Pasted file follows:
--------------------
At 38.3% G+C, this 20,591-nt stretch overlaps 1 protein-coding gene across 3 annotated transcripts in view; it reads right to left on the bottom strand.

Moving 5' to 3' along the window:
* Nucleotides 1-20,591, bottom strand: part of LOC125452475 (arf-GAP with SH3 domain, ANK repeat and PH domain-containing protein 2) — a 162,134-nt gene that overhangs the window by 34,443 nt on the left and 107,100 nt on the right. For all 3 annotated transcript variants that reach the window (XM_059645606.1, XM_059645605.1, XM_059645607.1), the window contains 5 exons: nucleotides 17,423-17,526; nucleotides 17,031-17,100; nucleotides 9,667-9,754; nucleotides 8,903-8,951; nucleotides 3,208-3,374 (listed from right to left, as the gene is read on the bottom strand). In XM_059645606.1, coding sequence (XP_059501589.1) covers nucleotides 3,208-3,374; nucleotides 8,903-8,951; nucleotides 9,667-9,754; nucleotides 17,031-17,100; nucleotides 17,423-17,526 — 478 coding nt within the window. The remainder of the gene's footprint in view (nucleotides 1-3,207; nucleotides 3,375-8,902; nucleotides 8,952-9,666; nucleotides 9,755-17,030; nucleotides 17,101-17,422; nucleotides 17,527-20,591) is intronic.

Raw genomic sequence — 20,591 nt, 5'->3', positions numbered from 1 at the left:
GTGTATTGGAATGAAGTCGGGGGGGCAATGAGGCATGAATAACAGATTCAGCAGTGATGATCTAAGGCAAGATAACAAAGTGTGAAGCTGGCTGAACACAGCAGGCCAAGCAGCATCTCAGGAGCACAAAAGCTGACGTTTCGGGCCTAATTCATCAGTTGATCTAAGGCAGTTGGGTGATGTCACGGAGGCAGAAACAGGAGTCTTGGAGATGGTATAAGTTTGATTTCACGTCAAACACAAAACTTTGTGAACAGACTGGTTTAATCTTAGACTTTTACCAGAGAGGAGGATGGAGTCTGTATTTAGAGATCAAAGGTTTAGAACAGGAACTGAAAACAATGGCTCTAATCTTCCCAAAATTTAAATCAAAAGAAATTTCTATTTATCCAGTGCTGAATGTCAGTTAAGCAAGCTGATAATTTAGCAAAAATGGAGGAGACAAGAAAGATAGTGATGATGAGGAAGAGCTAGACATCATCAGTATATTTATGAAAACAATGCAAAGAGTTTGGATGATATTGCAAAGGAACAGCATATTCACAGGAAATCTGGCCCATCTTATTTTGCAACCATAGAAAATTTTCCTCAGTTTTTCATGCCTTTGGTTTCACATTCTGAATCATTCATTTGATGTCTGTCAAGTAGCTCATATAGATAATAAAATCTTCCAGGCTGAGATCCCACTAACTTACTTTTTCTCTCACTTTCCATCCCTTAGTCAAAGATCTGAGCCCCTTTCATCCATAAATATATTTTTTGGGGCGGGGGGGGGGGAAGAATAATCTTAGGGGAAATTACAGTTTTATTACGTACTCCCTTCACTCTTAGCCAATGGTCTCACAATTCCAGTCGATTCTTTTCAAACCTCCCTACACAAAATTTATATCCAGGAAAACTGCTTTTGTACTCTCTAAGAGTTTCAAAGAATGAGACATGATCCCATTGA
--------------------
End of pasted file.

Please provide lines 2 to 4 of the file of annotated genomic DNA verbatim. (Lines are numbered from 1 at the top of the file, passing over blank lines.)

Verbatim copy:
Moving 5' to 3' along the window:
* Nucleotides 1-20,591, bottom strand: part of LOC125452475 (arf-GAP with SH3 domain, ANK repeat and PH domain-containing protein 2) — a 162,134-nt gene that overhangs the window by 34,443 nt on the left and 107,100 nt on the right. For all 3 annotated transcript variants that reach the window (XM_059645606.1, XM_059645605.1, XM_059645607.1), the window contains 5 exons: nucleotides 17,423-17,526; nucleotides 17,031-17,100; nucleotides 9,667-9,754; nucleotides 8,903-8,951; nucleotides 3,208-3,374 (listed from right to left, as the gene is read on the bottom strand). In XM_059645606.1, coding sequence (XP_059501589.1) covers nucleotides 3,208-3,374; nucleotides 8,903-8,951; nucleotides 9,667-9,754; nucleotides 17,031-17,100; nucleotides 17,423-17,526 — 478 coding nt within the window. The remainder of the gene's footprint in view (nucleotides 1-3,207; nucleotides 3,375-8,902; nucleotides 8,952-9,666; nucleotides 9,755-17,030; nucleotides 17,101-17,422; nucleotides 17,527-20,591) is intronic.

Raw genomic sequence — 20,591 nt, 5'->3', positions numbered from 1 at the left: